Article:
Auckland's move to alert level 3 and the rest of the country's move to level 2 is expected to dent optimism and consumer confidence.
Consumer confidence is driven by job security. If consumers are concerned about their future employment that often translates into dampened spending. A drop in confidence typically results in a pull back in spending, particularly on durable goods.
The latest card data from Stats NZ shows Kiwis were still on their post-lockdown spend up in July, with retail spending on electronic cards up 1.2 per cent. That followed a solid gain last month.
The rise in electronic card spending to record levels was boosted by sales of furniture, hardware, and appliances - for the third consecutive month sales of long-lasting goods (durables) remained at higher levels than last year.
Spending levels were up 11 per cent on the same month last year. Monthly spending was around 7 per cent higher than the levels prior to the outbreak of Covid-19.
But Kiwibank anticipates that golden run of strong retail spending will subside over the next couple of months as the wage subsidy comes off and over fears of an extended second lockdown and the spread of community transmission of Covid-19.
"Although there was a slight recovery in consumer confidence as reflected in spending data, we will see that fall and dip back down given recent developments," Kiwibank economist Mary Jo Vergara told the Herald.
"A lot of confidence we've seen [in recent months] has been based on the fact that New Zealand has done so well on the health front, there wasn't community transmission and we had come out of lockdown earlier than expected, but now we've backtracked and that will dampen consumer confidence."
The upgrade in alert levels would mean more New Zealanders would again be concerned about their job security and how lockdown would affect the economy.
"The economic outlook certainly has darkened now that Auckland has gone to level 3, which is essentially lockdown. Auckland is our largest city and when you have the largest city on standby the economy as a whole will be losing a significant portion of output."
Vergara said Kiwibank expected spending data to show a lift in some retail categories, such as grocery as Kiwis had already began to panic-buying essentials, but large decreases in discretionary segments.
She warned that panic-buying of essential items could also be "more aggressive" this time round if lockdown was extended past three days.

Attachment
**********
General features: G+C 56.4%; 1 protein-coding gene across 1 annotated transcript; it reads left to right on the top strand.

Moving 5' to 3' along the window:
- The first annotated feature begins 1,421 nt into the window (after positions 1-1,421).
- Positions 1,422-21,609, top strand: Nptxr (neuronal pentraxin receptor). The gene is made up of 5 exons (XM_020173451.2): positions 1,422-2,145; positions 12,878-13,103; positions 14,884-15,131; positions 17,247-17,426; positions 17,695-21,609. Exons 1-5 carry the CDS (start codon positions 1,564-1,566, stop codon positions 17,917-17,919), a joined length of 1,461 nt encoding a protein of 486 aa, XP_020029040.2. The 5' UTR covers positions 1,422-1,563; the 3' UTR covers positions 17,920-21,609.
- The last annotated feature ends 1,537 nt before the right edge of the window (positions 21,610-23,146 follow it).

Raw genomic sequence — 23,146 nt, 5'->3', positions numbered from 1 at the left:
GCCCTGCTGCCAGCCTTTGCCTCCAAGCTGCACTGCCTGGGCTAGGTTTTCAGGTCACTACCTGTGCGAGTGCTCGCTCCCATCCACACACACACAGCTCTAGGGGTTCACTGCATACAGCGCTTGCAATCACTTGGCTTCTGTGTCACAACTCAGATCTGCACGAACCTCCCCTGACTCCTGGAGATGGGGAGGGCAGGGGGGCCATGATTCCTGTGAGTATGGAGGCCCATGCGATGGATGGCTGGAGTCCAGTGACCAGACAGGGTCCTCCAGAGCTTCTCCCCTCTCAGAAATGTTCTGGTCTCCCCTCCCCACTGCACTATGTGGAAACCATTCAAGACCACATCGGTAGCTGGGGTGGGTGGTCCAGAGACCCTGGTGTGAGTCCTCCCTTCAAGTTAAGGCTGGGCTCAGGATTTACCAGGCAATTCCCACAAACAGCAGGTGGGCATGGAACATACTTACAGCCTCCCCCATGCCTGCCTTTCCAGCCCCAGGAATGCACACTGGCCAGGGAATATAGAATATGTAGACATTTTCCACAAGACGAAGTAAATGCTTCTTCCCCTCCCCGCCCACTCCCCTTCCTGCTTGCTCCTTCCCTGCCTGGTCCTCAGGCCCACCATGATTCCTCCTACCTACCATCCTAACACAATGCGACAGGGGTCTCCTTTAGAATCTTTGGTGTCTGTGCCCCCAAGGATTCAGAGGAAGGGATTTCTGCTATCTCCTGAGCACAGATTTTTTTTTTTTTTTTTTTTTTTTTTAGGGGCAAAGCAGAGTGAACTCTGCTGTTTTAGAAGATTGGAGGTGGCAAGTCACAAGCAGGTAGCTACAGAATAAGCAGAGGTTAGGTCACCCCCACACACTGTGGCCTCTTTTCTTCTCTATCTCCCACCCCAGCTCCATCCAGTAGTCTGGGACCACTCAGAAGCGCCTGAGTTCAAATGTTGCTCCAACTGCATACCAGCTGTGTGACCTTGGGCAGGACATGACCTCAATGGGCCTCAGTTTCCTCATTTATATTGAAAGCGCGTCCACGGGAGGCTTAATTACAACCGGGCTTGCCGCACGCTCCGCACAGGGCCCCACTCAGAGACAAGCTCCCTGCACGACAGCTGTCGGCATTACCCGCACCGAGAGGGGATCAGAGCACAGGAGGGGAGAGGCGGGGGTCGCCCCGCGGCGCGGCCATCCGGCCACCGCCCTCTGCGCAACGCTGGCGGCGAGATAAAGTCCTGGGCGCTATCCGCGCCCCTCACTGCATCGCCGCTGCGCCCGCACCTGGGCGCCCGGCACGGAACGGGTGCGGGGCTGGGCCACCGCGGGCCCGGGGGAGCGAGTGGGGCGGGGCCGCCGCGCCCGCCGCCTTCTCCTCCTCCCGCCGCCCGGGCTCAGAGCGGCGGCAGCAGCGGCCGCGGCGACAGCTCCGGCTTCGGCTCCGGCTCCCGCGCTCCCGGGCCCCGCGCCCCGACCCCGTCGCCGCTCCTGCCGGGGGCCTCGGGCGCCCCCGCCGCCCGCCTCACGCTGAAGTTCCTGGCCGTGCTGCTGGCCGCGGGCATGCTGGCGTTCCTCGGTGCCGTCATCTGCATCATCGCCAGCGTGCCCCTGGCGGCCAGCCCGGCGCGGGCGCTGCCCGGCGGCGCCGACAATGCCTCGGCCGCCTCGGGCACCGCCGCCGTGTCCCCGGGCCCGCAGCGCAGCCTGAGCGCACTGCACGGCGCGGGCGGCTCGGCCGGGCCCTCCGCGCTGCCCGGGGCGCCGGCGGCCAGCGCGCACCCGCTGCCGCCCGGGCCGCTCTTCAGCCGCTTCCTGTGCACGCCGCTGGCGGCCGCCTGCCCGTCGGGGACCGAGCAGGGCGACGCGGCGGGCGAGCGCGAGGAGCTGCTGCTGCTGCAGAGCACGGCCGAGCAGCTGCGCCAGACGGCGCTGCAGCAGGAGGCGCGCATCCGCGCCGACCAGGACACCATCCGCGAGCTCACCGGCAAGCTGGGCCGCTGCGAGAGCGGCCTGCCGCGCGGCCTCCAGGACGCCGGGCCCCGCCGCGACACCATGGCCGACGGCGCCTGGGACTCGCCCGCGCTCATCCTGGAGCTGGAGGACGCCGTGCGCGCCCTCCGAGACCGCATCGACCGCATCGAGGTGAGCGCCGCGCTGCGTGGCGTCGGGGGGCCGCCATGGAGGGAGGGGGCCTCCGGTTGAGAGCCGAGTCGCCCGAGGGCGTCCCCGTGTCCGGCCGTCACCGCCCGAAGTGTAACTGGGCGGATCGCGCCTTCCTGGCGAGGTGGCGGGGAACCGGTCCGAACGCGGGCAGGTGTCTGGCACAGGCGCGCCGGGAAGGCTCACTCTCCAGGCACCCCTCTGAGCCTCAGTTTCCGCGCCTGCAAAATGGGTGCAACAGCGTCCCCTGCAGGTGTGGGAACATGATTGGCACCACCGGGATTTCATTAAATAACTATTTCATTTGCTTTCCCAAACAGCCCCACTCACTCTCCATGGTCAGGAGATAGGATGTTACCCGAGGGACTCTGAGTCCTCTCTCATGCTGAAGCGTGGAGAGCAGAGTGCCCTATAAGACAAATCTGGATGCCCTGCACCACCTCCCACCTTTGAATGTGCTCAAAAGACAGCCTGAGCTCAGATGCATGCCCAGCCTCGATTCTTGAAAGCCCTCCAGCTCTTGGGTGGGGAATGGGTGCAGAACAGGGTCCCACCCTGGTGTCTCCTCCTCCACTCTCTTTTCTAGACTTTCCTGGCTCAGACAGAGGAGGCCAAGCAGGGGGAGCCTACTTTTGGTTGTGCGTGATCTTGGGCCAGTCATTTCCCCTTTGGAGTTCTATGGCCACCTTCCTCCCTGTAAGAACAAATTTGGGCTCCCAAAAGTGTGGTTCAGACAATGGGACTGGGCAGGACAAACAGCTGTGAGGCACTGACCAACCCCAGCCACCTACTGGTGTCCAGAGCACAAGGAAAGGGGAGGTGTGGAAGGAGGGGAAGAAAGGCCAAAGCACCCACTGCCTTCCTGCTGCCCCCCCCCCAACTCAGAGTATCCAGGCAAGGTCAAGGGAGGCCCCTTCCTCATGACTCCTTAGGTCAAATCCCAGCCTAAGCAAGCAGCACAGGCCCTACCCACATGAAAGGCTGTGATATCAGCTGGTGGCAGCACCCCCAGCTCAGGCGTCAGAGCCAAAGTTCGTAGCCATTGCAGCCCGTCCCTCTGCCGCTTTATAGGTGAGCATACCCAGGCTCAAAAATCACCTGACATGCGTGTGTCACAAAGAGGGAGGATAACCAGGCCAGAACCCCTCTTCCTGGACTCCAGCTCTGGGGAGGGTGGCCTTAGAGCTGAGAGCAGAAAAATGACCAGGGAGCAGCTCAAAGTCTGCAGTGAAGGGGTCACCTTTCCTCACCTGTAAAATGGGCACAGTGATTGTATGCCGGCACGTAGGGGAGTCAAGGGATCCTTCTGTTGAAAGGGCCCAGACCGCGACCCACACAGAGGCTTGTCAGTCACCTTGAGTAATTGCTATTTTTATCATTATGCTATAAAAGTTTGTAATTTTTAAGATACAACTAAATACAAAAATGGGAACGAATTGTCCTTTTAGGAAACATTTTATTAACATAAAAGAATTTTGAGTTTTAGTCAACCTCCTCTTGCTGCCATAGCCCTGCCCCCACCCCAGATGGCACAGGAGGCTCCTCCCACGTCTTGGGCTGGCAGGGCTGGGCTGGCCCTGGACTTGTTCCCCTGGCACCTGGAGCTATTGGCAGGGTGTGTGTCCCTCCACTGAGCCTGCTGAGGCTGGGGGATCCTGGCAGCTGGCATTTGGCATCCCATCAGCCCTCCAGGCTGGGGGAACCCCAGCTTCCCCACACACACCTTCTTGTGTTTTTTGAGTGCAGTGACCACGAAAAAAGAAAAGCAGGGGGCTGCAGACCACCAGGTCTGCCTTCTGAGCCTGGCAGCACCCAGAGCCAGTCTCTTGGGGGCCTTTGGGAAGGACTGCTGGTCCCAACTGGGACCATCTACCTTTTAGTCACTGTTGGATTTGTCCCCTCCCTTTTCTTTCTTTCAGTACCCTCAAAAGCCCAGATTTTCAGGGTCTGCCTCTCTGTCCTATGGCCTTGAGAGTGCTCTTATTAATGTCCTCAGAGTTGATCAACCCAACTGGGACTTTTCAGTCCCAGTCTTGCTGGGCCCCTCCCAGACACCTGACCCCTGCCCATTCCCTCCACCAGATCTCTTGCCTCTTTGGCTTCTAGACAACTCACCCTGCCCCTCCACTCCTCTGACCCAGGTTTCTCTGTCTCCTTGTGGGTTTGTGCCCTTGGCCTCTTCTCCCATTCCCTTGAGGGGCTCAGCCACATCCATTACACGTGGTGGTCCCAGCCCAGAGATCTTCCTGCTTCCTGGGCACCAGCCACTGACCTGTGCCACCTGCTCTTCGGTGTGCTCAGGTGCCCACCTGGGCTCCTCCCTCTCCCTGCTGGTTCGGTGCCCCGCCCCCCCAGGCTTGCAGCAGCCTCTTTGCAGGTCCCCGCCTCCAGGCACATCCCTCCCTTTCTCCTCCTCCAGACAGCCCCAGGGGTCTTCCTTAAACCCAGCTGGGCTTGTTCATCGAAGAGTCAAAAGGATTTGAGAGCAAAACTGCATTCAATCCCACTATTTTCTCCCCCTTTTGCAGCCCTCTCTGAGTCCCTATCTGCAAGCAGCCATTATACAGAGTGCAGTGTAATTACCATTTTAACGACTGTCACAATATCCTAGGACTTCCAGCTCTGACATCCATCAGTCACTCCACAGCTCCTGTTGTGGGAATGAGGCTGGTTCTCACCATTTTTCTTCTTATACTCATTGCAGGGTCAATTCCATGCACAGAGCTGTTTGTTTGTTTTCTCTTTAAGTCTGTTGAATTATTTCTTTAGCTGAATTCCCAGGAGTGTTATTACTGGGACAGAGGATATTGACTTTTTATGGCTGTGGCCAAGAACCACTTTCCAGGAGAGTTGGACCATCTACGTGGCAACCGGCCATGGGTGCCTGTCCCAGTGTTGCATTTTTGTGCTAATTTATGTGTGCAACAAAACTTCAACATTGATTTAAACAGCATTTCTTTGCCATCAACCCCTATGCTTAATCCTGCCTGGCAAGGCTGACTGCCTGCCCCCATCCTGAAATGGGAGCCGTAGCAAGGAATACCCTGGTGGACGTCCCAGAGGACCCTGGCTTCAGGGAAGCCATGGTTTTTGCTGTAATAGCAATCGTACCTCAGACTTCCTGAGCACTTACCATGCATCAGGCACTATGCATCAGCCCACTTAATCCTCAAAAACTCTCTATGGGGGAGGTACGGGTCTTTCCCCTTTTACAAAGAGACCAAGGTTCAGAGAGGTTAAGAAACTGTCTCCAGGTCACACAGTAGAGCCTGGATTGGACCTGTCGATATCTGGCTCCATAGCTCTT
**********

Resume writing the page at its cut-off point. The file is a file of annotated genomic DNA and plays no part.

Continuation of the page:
"It won't just be Auckland that is affected. The behaviour by Aucklanders may trickle down and influence consumers across the nation - it will flow on to the worries and concerns that Kiwis outside Auckland will also face."
Categories such as furniture, clothing, jewellery and other discretionary items that have experienced strong uplift in recent months would like return to flat levels recorded during the first round of lockdown, she said: "All those trends where spending everywhere outside of grocery stores flat-lined near zero, I think we'll see that return in spending data."
Retail analyst Chris Wilkinson agreed, saying emerging confidence across the retail and hospitality sectors would likely now be stalled.
"There was a feeling that we were heading in the right direction, businesses were seeing some certainty ahead and I think that [the upgrade in alert levels] completely erases that and resets where we were at," Wilkinson, managing director of First Retail Group, said.
Spending would be re-prioritised from here on out and consumers would once again be mindful of what they were spending and on what, he said.
There was no doubt the changes in alert levels would have a negative impact on confidence, he said.
"Businesses had greater confidence in terms of staffing, reinvestment that might have been happening, and people were starting to see some confidence going forward and now that will reset."
Retail expert Ben Goodale has a more optimistic outlook for spending.
"A lot hinges on how long we're in level 3 and level 2 for, but Kiwis love to shop, they need to buy things and unless there's a massive change economically which is divergent from what we know right now, the moment people can get back to shops they will go," Goodale said.
"I don't think [the change in alert levels] will initially hit consumer confidence, I think it hits confidence in our border security and health response but that is not related."
Any drop in spending would be due to physical shops being closed and New Zealanders not able to direct the equivalent to online orders, he said.
"There's no way online can fulfil the level of normal retail sales."
But he expected most retailers to be better prepared this time for any extended lockdown.
Any sales made during an extended lockdown would be those that were urgent and could not be put off until a later date in the same way, for example, purchases of cars and beds could, he said.
"There will temporarily be a hiatus [of some goods] but then again we'll come out of it and they'll be a similar pattern to last time - they'll be pent up consumer demand and need."